I discovered a man who had moved around a lot within the past dozen years. I checked all the addresses and phone numbers I found, all of them dead ends.
His last known address is a post office box.
I called the post office in that town and asked whether this man still maintained a box there.
"Sorry, can't give you that information," the clerk said. "Privacy rules."
I explained why I was searching for Frank.
"Wait a minute," the clerk said, putting me on hold. After a half-minute he was back on the line. "Look, all I can tell you is that if you were to address a letter to that man at that box number, he'll get it. Either he's picking up his mail or someone's picking it up for him."
Paperwork that accompanied Frank's Purple Heart medal. His name and service number have been concealed to protect his identity.
I spent an hour deliberating what to do.
I would love to give this medal back to Frank. A CAP Marine veteran with whom I've struck up a correspondence told me that few veterans would willingly part with something like a Purple Heart. The medal represents the literal giving of a piece of the self of the person upon whom it is bestowed.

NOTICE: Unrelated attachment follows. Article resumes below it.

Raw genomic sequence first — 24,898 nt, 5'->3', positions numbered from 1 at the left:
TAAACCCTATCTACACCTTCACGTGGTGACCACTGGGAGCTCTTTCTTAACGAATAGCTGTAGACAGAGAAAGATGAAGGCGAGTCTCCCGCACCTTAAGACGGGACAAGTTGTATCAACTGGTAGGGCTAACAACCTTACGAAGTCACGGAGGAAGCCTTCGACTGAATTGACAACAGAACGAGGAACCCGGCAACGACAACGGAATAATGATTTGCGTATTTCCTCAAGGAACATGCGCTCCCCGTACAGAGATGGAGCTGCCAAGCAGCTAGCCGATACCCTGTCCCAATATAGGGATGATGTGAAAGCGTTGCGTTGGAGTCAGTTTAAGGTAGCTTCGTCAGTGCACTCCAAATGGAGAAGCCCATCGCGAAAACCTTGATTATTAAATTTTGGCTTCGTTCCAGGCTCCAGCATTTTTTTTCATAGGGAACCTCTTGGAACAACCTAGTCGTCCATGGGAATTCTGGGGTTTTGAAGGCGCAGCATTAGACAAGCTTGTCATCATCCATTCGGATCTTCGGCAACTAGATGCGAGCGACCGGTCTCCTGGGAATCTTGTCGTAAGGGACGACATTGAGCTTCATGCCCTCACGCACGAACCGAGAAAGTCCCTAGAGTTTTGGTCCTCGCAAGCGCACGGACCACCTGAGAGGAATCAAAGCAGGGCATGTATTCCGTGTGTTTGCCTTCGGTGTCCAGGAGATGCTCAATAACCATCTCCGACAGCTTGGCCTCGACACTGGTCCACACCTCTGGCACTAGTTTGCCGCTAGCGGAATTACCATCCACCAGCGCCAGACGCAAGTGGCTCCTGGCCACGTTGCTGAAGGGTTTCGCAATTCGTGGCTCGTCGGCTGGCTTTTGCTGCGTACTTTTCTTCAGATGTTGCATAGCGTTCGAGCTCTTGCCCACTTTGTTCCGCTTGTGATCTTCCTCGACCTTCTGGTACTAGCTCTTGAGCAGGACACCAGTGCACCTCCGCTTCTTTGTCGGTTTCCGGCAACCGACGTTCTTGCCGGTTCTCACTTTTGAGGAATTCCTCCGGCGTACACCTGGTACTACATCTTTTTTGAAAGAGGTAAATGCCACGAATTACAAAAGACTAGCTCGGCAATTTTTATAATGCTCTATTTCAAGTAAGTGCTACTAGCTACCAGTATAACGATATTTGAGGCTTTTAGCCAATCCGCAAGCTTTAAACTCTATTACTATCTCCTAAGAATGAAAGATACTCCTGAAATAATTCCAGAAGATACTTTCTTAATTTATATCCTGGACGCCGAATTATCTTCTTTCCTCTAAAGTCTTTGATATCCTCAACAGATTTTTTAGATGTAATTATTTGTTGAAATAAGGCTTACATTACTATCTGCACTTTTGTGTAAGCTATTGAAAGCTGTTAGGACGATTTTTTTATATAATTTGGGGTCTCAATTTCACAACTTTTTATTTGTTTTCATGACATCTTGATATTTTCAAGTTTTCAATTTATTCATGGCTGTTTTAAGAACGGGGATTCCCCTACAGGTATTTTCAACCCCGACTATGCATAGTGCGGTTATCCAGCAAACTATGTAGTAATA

It could be that the medal was sold by an ex-wife or girlfriend after an acrimonious divorce or breakup. Perhaps it was sold by one of Frank's kids. Maybe Frank sold it to exorcise the ghosts of his past. Or to raise badly needed money.
Maybe Frank died recently, his personal effects scattered to the four winds.
Souvenir lighter that belonged to a CAP Marine from the same unit as Frank: 3[rd] C[ombined] A[action] G[roup], THUA THIEN [province], R[epublic of] V[iet] N[am]
Would Frank be grateful that someone would take the trouble to return to him a possession fraught with so much emotional significance? Would he resent the intrusion, the awakening of sleeping dogs? Would he accept the medal only to sell it again?
Would my curiosity rip open old wounds and add to a man's misery?
Did I even have the right man?
I decided to write to Frank. I would apologize for the intrusion. I would detail how and why I located him. I would tell him of my great interest in learning more about what he saw, thought and felt during his time in Vietnam.
I would offer him my contact information, hope for the best and resolve to drop the issue forever if I didn't hear from him within a reasonable time.
That letter was mailed Tuesday.
I'll post any updates on my blog.